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Business Owners Face New Recycling Requirements

by Uriah Kiser February 4, 2011 at 5:14 pm 2,225 47 Comments

Those who own and operate apartment complexes and multi-family residences must now provide their residents more opportunities to recycle materials.

The Arlington County Board in December voted to change its recycling regulations and now requires businesses and multi-family homes to accommodate the recycling of additional materials like mixed paper – cardboard, office paper, junk mail, food boxes – along with metal cans and other metal objects, glass, aluminum, and plastic.

County officials say business owners have 90 days, beginning Feb. 1, to get a recycling program in place or they will be in violation of the new ordinance.

“By stepping up education and recycling requirements in the County, we plan to capture more recyclables while reducing trash – which ultimately will provide cost savings for County businesses and residents while helping to preserve our resources,” said Arlington Department of Environmental Services Director William O’Connor in a press release.

Additionally as part of the new resolution, old fashioned TVs with cathode-ray tubes and computer monitors with a traditional picture tube must be recycled and not thrown out with the garbage.

Residents may call 703-228-6570 to have these items picked up from the curb, or may visit the county’s website.

They may also drop off materials at the county’s Hazardous Materials facility.

  • I recycle everything. Into the trash can.

    • To the person who said they recycle everything “right into the trash can”, you are not funny and your attitude SUCKS.

      • Newt

        Don’t let TGEoA get under your skin, “it’s” comments are always ridiculous.

  • jan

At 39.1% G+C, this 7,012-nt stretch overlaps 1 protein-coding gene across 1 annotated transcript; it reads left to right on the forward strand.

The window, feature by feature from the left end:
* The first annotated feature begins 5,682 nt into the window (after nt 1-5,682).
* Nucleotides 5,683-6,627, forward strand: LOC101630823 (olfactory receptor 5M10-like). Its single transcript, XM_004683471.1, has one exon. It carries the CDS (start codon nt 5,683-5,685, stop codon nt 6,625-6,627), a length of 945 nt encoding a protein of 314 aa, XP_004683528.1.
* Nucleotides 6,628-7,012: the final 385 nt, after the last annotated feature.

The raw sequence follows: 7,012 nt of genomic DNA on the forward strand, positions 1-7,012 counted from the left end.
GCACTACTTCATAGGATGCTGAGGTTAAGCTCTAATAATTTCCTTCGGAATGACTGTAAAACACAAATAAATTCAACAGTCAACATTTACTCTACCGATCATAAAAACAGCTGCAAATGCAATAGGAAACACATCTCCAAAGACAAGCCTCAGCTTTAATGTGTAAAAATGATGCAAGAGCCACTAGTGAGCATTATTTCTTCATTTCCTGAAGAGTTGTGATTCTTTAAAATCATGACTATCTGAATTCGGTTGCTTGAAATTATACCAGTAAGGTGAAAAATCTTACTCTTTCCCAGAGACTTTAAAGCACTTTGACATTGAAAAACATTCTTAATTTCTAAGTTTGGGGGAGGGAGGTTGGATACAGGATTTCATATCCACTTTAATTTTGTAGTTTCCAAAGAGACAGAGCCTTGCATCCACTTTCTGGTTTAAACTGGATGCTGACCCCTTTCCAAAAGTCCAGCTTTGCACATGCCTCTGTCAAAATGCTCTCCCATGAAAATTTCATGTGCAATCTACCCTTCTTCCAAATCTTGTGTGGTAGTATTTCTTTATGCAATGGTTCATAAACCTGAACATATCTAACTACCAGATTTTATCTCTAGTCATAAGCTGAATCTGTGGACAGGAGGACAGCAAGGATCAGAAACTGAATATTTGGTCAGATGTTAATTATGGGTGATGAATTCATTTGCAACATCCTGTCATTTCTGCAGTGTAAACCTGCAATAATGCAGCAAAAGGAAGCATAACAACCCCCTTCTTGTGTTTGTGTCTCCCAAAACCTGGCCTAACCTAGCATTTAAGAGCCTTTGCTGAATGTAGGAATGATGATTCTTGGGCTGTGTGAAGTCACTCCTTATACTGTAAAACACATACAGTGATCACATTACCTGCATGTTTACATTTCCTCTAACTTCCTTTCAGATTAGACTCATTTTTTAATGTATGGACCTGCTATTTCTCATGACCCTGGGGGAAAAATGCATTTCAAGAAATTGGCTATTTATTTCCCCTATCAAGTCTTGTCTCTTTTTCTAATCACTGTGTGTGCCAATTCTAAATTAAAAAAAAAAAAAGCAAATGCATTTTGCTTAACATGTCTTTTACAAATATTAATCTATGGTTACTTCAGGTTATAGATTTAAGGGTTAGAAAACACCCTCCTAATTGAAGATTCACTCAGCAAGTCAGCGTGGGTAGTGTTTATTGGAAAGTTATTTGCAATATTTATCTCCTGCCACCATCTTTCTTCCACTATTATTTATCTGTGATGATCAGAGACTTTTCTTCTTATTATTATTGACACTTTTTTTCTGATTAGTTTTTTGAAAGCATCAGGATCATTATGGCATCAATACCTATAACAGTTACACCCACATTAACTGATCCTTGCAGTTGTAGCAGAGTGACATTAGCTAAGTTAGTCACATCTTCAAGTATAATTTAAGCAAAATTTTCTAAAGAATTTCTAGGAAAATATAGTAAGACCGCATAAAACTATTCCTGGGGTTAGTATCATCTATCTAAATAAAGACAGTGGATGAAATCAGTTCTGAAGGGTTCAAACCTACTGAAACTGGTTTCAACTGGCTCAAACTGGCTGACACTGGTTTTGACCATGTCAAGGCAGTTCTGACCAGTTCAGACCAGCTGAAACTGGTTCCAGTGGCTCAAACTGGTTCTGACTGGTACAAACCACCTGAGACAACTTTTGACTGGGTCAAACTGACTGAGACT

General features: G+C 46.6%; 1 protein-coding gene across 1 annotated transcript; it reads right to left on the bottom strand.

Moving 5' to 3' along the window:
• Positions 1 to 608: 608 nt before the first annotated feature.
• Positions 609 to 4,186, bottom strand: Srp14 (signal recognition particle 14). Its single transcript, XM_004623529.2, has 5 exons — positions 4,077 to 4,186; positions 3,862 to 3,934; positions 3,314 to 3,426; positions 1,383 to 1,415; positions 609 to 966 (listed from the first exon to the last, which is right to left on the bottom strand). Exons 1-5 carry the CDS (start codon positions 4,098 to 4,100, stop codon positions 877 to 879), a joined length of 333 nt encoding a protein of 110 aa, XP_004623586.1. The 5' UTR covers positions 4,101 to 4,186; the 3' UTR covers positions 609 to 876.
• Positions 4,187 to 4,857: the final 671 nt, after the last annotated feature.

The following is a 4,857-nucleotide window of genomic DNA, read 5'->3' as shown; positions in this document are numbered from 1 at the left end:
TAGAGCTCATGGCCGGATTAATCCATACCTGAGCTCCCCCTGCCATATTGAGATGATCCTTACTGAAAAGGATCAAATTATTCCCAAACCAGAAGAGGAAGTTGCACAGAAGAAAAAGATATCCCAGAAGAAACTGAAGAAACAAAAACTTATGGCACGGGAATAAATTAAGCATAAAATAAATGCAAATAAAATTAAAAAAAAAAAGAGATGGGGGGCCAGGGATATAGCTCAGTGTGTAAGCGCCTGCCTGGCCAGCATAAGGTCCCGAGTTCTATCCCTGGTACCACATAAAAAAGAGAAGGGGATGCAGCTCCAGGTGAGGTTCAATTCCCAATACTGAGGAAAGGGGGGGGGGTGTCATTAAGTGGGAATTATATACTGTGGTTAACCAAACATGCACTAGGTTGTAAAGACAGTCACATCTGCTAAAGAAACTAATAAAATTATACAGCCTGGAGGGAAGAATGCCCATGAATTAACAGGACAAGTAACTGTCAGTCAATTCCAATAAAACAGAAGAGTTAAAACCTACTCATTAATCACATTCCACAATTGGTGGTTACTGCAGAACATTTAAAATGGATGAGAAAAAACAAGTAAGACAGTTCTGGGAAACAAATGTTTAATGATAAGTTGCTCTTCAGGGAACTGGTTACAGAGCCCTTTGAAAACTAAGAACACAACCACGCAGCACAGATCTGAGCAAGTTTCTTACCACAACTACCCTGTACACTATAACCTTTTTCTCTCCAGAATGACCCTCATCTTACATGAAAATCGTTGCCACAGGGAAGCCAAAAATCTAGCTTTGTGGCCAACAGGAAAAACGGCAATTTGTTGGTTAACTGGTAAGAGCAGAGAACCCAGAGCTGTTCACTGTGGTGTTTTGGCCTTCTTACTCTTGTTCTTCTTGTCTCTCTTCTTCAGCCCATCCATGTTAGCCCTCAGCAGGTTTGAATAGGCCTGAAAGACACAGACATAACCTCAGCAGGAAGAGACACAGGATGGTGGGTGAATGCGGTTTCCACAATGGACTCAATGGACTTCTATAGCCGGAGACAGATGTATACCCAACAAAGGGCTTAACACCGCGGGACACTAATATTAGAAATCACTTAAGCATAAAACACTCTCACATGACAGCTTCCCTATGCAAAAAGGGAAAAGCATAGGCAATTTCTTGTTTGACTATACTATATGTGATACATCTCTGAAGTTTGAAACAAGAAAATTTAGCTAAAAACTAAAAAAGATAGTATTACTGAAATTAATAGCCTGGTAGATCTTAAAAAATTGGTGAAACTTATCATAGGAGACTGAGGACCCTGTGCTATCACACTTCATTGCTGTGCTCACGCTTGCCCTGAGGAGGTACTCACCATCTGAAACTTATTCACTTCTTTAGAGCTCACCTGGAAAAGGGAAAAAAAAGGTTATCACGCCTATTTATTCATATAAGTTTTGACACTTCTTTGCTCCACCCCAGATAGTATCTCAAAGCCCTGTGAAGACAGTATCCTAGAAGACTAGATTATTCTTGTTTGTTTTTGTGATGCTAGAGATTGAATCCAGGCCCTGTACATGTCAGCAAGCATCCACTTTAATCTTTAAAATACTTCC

I’d like to see plastic bottle containers at the car washes and gas stations.

  • Jezebel

    Um, would be ENVIRONMENTAL services, not social services.

  • Our apartment complex does the bare minimum. When the bins fill up on the weekend, all the excess goes right into the trash dumpster…should be a paper bin by all apartment complex mail areas for junk mail. To the city credit, the “all in one” bins encourage recycling; people hate sorting the stuff out.

  • MIchael H.

    What about the casual dining restaurants? They generate a lot of plastic (water bottles, food containers, etc.) every day. Many of those locations do not have recycling bins. I would think that the Pentagon City mall food court should have recycling bins. They can afford it.

    • jan

      agree

    • Bob

      I agree too, but would be shocked if a majority of the food court clientele could be somehow persuaded to recycle…. It often seems that a fair portion of them are having trouble adhering to basic norms of civilized behavior… Advanced behavior might be a stretch…

      • Josh S

        +1

      • ChrisG

        Snob much?

      • local

        How do you know, do you eat there too? That makes you one of them.

  • I’m happy to see a program like this encouraged (mandated?), though when I see something proposed that’s a bit more “progressive” than what would be seen elsewhere in the state, I always wonder if the County’s going to get sued for lack of Dillon Rule authority.